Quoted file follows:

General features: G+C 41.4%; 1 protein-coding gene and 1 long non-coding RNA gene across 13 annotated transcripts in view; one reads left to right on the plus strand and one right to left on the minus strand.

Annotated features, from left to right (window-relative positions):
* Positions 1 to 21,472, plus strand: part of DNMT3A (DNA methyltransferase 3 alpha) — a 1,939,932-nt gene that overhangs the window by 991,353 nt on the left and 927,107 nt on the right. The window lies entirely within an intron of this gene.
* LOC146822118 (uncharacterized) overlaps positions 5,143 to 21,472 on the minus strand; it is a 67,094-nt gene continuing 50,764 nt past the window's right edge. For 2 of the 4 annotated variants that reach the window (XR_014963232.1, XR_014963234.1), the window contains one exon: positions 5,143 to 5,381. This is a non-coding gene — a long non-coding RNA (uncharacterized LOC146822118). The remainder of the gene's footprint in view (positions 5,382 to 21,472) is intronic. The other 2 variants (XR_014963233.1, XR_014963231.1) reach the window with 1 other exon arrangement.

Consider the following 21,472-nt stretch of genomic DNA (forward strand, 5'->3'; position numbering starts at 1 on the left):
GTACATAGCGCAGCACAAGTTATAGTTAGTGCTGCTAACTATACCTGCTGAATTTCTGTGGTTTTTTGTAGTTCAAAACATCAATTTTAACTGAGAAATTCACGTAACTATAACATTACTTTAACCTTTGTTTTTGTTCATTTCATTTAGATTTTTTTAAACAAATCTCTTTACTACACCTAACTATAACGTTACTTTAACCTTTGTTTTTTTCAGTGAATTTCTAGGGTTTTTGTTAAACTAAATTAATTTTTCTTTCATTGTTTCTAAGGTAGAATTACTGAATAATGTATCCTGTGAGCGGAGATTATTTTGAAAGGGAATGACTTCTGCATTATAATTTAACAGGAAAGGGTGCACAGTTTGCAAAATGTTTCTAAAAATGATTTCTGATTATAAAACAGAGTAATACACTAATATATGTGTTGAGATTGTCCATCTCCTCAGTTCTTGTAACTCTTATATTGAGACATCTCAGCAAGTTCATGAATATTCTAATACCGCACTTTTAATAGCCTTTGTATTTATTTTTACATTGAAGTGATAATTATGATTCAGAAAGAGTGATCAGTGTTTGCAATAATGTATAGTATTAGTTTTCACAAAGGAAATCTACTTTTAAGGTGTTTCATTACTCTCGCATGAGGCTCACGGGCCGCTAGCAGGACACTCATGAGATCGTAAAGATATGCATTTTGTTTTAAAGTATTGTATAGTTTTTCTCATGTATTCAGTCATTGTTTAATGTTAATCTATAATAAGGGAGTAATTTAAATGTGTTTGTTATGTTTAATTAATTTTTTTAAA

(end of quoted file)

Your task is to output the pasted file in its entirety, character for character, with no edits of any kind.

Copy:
General features: G+C 41.4%; 1 protein-coding gene and 1 long non-coding RNA gene across 13 annotated transcripts in view; one reads left to right on the plus strand and one right to left on the minus strand.

Annotated features, from left to right (window-relative positions):
* Positions 1 to 21,472, plus strand: part of DNMT3A (DNA methyltransferase 3 alpha) — a 1,939,932-nt gene that overhangs the window by 991,353 nt on the left and 927,107 nt on the right. The window lies entirely within an intron of this gene.
* LOC146822118 (uncharacterized) overlaps positions 5,143 to 21,472 on the minus strand; it is a 67,094-nt gene continuing 50,764 nt past the window's right edge. For 2 of the 4 annotated variants that reach the window (XR_014963232.1, XR_014963234.1), the window contains one exon: positions 5,143 to 5,381. This is a non-coding gene — a long non-coding RNA (uncharacterized LOC146822118). The remainder of the gene's footprint in view (positions 5,382 to 21,472) is intronic. The other 2 variants (XR_014963233.1, XR_014963231.1) reach the window with 1 other exon arrangement.

Consider the following 21,472-nt stretch of genomic DNA (forward strand, 5'->3'; position numbering starts at 1 on the left):
GTACATAGCGCAGCACAAGTTATAGTTAGTGCTGCTAACTATACCTGCTGAATTTCTGTGGTTTTTTGTAGTTCAAAACATCAATTTTAACTGAGAAATTCACGTAACTATAACATTACTTTAACCTTTGTTTTTGTTCATTTCATTTAGATTTTTTTAAACAAATCTCTTTACTACACCTAACTATAACGTTACTTTAACCTTTGTTTTTTTCAGTGAATTTCTAGGGTTTTTGTTAAACTAAATTAATTTTTCTTTCATTGTTTCTAAGGTAGAATTACTGAATAATGTATCCTGTGAGCGGAGATTATTTTGAAAGGGAATGACTTCTGCATTATAATTTAACAGGAAAGGGTGCACAGTTTGCAAAATGTTTCTAAAAATGATTTCTGATTATAAAACAGAGTAATACACTAATATATGTGTTGAGATTGTCCATCTCCTCAGTTCTTGTAACTCTTATATTGAGACATCTCAGCAAGTTCATGAATATTCTAATACCGCACTTTTAATAGCCTTTGTATTTATTTTTACATTGAAGTGATAATTATGATTCAGAAAGAGTGATCAGTGTTTGCAATAATGTATAGTATTAGTTTTCACAAAGGAAATCTACTTTTAAGGTGTTTCATTACTCTCGCATGAGGCTCACGGGCCGCTAGCAGGACACTCATGAGATCGTAAAGATATGCATTTTGTTTTAAAGTATTGTATAGTTTTTCTCATGTATTCAGTCATTGTTTAATGTTAATCTATAATAAGGGAGTAATTTAAATGTGTTTGTTATGTTTAATTAATTTTTTTAAA